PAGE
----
The Arizona desert might not be a place you would readily associate with music of a doomic nature, you are more likely to envisage grooves with a more expansive, lysergic leaning coming from a place with very little in the way of gothic structures or sacrificial altars. However if you think about it the desert is a place teeming with "doom", a place where the nasties actually DO come out at night!
Arizona, and specifically Phoenix, is the home of Stone Witch a four piece combo consisting of Jayare Robbins (vocals, guitar), Matt Wentz (lead guitar), Jason Colbert (drums) and Ian Colbert - (bass) , four guys who understand that if you look hard enough you can find "doom" even in the most unlikely places, something they prove to great effect with their latest release "Desert Oracle".
Ok our intro to this review may lead you into expecting something leaning towards the more traditional end of the doom spectrum and although their are aspects of traditional doom to be found among the grooves of Stone Witch's "Desert Oracle" the real meat and potatoes of the bands sound comes from them jamming a more proto-doom dynamic, a dynamic that although informed by the likes of Black Sabbath and Pentagram still owes a huge debt to the desert climate it was birthed in.
"Desert Oracle" begins its journey with "Curse" a song that opens with, of all things, a drum solo before segueing into a low slow groove built around a droning bass and guitar riff driven by big pounding percussion over which clean melodic and mellow vocals tell their tales, tales further enhanced by injections of searing lead guitar work. The band follow this up with "Void of Form" a swaggering, chugging tome with a strong Sabbathesque bias replete with Iommi-like guitar colouring, It has to be said that up to this point a certain amount of muddiness slightly marred Desert Psychlist's enjoyment of the two previous tracks but for whatever reason that muddiness falls away by the time we get to the excellent "Wizard's Smoke" , a song that will have fans of Egypt's "Valley of The Kings" running to dig their battered copies out of mothballs, and is replaced with a sharper, cleaner sound that really enhances the song and for that matter the rest of the albums impact. "The Ark" lifts its head above the dunes next and rides into town on a head nodding inducing mid tempo groove around which is weaved a deliciously delightful vocal melody. Proto-doom has always had, at its core, an element of the blues and next track "Shadow" has more than its fair share of bluesy inflections and flavours entwined within its doomic grooves, not only its swirling guitar solo's but also in its strident vocal melody. "White Eye" taps into those more traditional doom aspects of their sound mentioned earlier while "Dutchman" finds the band showing whatever they can do electrically they are more than adapt at doing acoustically too. For "Hollow Earth" the band don their stoner hats and dial the fuzz to devastation levels before closing out with "Pillar of the Colossus" a moody slow burner chock full of atmospheric twists and turns.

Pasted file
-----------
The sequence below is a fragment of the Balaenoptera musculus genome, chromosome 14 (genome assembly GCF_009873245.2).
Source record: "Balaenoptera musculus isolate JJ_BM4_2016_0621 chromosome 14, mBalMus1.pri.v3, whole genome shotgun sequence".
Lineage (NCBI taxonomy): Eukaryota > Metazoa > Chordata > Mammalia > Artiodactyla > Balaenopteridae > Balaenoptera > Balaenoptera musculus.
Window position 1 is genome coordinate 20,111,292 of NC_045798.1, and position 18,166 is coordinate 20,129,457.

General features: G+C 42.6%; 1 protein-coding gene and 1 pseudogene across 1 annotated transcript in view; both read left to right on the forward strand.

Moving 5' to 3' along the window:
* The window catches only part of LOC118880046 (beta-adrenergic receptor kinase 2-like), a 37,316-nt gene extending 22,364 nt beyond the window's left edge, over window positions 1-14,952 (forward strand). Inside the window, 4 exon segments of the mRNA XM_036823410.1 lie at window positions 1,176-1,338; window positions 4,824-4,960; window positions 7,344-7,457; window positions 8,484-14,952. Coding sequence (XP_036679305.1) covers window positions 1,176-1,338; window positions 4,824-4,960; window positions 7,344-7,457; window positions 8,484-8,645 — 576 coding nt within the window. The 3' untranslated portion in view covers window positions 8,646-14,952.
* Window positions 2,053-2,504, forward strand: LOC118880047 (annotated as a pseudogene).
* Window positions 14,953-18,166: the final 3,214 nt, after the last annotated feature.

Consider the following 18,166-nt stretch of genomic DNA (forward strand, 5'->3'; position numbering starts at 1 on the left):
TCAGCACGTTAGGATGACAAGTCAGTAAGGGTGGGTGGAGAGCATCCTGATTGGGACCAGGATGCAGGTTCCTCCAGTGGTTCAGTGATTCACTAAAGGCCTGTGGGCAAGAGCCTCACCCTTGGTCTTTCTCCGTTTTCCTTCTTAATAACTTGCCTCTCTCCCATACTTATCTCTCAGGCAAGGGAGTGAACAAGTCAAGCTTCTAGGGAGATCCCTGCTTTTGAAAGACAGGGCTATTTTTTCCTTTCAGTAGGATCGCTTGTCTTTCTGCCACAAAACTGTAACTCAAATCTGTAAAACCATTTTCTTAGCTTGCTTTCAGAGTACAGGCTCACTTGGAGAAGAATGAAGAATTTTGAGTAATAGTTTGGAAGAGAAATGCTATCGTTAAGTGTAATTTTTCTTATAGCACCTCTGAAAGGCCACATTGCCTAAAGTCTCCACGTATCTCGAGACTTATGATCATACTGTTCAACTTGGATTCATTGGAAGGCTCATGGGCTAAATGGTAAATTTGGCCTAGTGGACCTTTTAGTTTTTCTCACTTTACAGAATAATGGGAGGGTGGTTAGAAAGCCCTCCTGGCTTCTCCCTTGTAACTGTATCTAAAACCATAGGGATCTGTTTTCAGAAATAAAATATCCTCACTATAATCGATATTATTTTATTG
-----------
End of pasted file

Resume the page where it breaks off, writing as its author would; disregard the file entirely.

Those masters of the proto-doomic groove Egypt sadly packed up their runes and called it a day in 2018 and although they can never be replaced if there was ever a band who could partly fill that huge hole left in our hearts by those Fargo doomonauts then Desert Psychlist would put our money on it being Arizona's Stone Witch,
Check 'em out …..